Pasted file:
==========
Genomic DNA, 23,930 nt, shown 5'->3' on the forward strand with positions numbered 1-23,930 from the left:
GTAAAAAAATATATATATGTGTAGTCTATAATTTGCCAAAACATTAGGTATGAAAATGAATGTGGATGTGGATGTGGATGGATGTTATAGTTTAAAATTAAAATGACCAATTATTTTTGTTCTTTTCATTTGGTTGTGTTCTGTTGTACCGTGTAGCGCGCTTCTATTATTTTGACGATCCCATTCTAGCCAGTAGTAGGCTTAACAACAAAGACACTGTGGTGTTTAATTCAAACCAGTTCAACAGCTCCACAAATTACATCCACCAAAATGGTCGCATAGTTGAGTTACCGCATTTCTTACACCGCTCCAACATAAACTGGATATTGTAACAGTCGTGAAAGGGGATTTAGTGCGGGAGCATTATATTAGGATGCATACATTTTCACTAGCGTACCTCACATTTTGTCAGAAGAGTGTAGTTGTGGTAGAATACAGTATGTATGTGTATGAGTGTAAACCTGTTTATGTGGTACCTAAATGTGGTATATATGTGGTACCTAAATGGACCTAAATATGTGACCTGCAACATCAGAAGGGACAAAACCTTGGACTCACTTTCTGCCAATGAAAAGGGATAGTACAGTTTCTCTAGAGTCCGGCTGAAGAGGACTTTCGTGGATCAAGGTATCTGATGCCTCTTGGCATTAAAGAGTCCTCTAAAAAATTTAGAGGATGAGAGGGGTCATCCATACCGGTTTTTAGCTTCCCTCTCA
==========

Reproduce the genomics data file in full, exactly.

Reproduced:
Genomic DNA, 23,930 nt, shown 5'->3' on the forward strand with positions numbered 1-23,930 from the left:
GTAAAAAAATATATATATGTGTAGTCTATAATTTGCCAAAACATTAGGTATGAAAATGAATGTGGATGTGGATGTGGATGGATGTTATAGTTTAAAATTAAAATGACCAATTATTTTTGTTCTTTTCATTTGGTTGTGTTCTGTTGTACCGTGTAGCGCGCTTCTATTATTTTGACGATCCCATTCTAGCCAGTAGTAGGCTTAACAACAAAGACACTGTGGTGTTTAATTCAAACCAGTTCAACAGCTCCACAAATTACATCCACCAAAATGGTCGCATAGTTGAGTTACCGCATTTCTTACACCGCTCCAACATAAACTGGATATTGTAACAGTCGTGAAAGGGGATTTAGTGCGGGAGCATTATATTAGGATGCATACATTTTCACTAGCGTACCTCACATTTTGTCAGAAGAGTGTAGTTGTGGTAGAATACAGTATGTATGTGTATGAGTGTAAACCTGTTTATGTGGTACCTAAATGTGGTATATATGTGGTACCTAAATGGACCTAAATATGTGACCTGCAACATCAGAAGGGACAAAACCTTGGACTCACTTTCTGCCAATGAAAAGGGATAGTACAGTTTCTCTAGAGTCCGGCTGAAGAGGACTTTCGTGGATCAAGGTATCTGATGCCTCTTGGCATTAAAGAGTCCTCTAAAAAATTTAGAGGATGAGAGGGGTCATCCATACCGGTTTTTAGCTTCCCTCTCA